More than half of America’s recent college graduates are either unemployed or working in a job that doesn’t require a bachelor’s degree, the Associated Press reported this weekend. The story would seem to be more evidence that, regardless of your education, the wake of the Great Recession has been a terrible time to be young and hunting for work.
But are we really becoming another Greece or Spain, a wasteland of opportunity for anybody under the age of 25? Not quite. What the new statistics really tell us about is the changing nature, and value, of higher education. […]
As the AP notes, recent graduates are now more likely to work as “waiters, waitresses, bartenders and food-service helpers than as engineers, physicists, chemists and mathematicians combined.” This is a problem for any number of reasons, but here are two big ones: First, a degree is more expensive than ever, and students are piling on debt to finance their educations. It’s much harder to pay back loans while working for tips at Buffalo Wild Wings than when you have a decent office job. Second, when college graduates take a low-paid, low-skill job, they’re probably displacing a less educated worker, For every underemployed college degree holder, there’s a decent chance someone with just a high school diploma is out of work entirely.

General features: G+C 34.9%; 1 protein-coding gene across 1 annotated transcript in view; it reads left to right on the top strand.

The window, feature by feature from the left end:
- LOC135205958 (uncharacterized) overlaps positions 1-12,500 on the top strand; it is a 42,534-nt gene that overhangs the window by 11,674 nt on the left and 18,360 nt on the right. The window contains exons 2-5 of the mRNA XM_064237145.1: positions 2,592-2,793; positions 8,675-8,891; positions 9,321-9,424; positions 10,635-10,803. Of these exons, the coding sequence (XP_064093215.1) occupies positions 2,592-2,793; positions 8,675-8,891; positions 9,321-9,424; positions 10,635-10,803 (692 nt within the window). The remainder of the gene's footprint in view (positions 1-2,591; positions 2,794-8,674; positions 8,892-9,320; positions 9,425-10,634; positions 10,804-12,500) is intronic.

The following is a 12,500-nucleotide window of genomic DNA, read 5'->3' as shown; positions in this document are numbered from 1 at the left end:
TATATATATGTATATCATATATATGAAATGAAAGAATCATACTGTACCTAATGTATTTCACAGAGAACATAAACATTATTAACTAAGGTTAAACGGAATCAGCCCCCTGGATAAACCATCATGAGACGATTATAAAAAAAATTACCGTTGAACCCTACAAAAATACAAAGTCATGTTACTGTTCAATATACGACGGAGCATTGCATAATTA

So is a college education simply less valuable than in the past? In some respects, yes. According to the Census, the number of Americans under the age of 25 with at least a bachelor’s degree has grown 38 percent since 2000. Not nearly enough jobs have been created to accommodate them, which has resulted in falling wages for young college graduates in the past decade, as well as the employment problems we’re now seeing.
That said, not all degrees are created equal. The AP reports that students who graduated out of the sciences or other technical fields, such as accounting, were much less likely to be jobless or underemployed than humanities and arts graduates. You know that old saw about how college is just about getting a fancy piece of paper? Not true. For an education to be worth anything these days, it needs to impart skills.
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There are ways that companies can try to minimize the damage when they eliminate jobs. For instance, don’t announce that you’re cutting jobs without identifying who’ll be affected; that makes every employee (including your best performers) anxious and exacerbates the damage. Companies that behave humanely—by providing generous severance packages and allowing displaced employees to say goodbye to colleagues rather than marching them out the door—are likely to see a smaller hit to morale. Well-run companies also communicate clearly about why they’re eliminating jobs, and share the pain by cutting senior executives, not just front-line workers.
The larger picture—the new “Great Game,” if you will—is about the speed of America’s decline from the heights of hegemony to the more earthly altitude that 21st century gravity will impose. This is not a matter of choice: Relative decline has already occurred—it depends on how you measure it. For instance, in terms of “percent of global output,” the U.S. economy has been in relative decline ever since 1946, when it represented more than 50 percent of global GDP. Today, the U.S. is at about 20 percent, and projections suggest China will match that slide in about 2015.
But the more serious measurements—potential growth rates, GDP per capita, GDP itself, only turned south relative to other global competitors recently.